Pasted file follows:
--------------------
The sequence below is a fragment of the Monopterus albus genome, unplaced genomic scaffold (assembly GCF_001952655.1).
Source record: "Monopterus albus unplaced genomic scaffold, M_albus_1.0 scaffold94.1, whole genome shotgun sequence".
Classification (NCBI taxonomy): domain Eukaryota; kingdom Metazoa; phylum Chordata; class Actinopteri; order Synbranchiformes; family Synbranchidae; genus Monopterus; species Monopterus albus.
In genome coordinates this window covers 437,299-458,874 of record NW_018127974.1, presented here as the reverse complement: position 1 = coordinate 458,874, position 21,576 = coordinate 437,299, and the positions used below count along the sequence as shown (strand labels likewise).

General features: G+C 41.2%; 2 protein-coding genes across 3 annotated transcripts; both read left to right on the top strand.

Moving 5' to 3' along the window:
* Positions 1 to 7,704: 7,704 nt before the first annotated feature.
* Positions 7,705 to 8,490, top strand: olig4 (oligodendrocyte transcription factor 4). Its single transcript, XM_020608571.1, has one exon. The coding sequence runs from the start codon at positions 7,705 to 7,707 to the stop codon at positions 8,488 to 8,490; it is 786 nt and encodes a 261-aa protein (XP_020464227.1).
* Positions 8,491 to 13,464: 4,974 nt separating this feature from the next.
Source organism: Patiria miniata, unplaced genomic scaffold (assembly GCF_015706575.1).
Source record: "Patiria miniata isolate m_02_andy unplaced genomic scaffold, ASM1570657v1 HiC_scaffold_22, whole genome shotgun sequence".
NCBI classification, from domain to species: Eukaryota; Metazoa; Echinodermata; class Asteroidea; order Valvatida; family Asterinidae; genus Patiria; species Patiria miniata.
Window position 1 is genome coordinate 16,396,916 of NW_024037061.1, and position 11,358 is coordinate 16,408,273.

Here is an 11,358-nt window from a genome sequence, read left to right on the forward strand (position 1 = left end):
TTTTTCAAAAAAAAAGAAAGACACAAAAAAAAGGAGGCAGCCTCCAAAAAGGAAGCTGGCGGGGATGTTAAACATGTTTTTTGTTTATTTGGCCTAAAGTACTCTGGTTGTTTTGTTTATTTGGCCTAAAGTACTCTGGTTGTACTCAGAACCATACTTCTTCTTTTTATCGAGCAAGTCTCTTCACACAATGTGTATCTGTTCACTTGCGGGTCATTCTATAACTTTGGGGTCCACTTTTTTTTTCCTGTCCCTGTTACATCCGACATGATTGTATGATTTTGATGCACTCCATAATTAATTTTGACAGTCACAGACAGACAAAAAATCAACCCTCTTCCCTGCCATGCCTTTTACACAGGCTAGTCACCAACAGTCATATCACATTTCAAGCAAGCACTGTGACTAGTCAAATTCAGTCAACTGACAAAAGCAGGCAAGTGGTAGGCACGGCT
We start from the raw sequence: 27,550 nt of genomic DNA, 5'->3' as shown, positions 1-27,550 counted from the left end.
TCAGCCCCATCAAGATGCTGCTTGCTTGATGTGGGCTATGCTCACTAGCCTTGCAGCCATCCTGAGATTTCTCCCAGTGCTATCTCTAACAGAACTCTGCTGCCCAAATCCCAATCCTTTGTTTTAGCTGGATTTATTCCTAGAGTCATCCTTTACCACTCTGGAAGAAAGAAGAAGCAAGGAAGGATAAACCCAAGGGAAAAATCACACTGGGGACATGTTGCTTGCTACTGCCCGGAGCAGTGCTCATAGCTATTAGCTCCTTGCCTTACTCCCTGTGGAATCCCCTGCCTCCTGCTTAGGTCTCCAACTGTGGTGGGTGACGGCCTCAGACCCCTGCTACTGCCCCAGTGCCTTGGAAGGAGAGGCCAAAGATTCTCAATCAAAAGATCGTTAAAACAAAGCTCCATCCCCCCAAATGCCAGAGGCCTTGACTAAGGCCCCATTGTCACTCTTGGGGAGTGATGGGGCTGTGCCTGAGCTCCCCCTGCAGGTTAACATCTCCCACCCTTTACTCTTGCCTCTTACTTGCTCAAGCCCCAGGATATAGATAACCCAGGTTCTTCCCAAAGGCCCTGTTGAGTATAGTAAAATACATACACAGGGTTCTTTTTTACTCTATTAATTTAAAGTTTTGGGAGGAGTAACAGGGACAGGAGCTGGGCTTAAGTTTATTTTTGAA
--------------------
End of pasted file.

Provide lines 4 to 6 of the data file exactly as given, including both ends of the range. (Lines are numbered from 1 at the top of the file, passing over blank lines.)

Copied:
In genome coordinates this window covers 437,299-458,874 of record NW_018127974.1, presented here as the reverse complement: position 1 = coordinate 458,874, position 21,576 = coordinate 437,299, and the positions used below count along the sequence as shown (strand labels likewise).

General features: G+C 41.2%; 2 protein-coding genes across 3 annotated transcripts; both read left to right on the top strand.

Moving 5' to 3' along the window: